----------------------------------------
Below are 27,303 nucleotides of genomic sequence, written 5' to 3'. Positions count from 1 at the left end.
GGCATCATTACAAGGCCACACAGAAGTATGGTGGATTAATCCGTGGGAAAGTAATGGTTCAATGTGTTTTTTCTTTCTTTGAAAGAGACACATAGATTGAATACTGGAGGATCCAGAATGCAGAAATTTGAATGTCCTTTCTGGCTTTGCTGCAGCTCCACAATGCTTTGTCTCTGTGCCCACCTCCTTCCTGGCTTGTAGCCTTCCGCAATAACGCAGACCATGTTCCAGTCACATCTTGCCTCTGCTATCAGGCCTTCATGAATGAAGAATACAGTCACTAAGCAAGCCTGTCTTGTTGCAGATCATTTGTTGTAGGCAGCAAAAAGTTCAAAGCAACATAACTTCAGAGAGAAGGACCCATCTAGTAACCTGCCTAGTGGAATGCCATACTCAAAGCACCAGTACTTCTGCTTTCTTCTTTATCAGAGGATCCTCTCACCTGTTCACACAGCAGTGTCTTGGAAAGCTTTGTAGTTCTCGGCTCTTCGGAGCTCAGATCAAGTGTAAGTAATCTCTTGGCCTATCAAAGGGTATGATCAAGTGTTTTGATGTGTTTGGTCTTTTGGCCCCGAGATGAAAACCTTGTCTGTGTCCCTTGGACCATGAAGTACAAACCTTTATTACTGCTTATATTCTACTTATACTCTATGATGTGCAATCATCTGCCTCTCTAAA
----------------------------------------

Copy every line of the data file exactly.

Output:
Below are 27,303 nucleotides of genomic sequence, written 5' to 3'. Positions count from 1 at the left end.
GGCATCATTACAAGGCCACACAGAAGTATGGTGGATTAATCCGTGGGAAAGTAATGGTTCAATGTGTTTTTTCTTTCTTTGAAAGAGACACATAGATTGAATACTGGAGGATCCAGAATGCAGAAATTTGAATGTCCTTTCTGGCTTTGCTGCAGCTCCACAATGCTTTGTCTCTGTGCCCACCTCCTTCCTGGCTTGTAGCCTTCCGCAATAACGCAGACCATGTTCCAGTCACATCTTGCCTCTGCTATCAGGCCTTCATGAATGAAGAATACAGTCACTAAGCAAGCCTGTCTTGTTGCAGATCATTTGTTGTAGGCAGCAAAAAGTTCAAAGCAACATAACTTCAGAGAGAAGGACCCATCTAGTAACCTGCCTAGTGGAATGCCATACTCAAAGCACCAGTACTTCTGCTTTCTTCTTTATCAGAGGATCCTCTCACCTGTTCACACAGCAGTGTCTTGGAAAGCTTTGTAGTTCTCGGCTCTTCGGAGCTCAGATCAAGTGTAAGTAATCTCTTGGCCTATCAAAGGGTATGATCAAGTGTTTTGATGTGTTTGGTCTTTTGGCCCCGAGATGAAAACCTTGTCTGTGTCCCTTGGACCATGAAGTACAAACCTTTATTACTGCTTATATTCTACTTATACTCTATGATGTGCAATCATCTGCCTCTCTAAA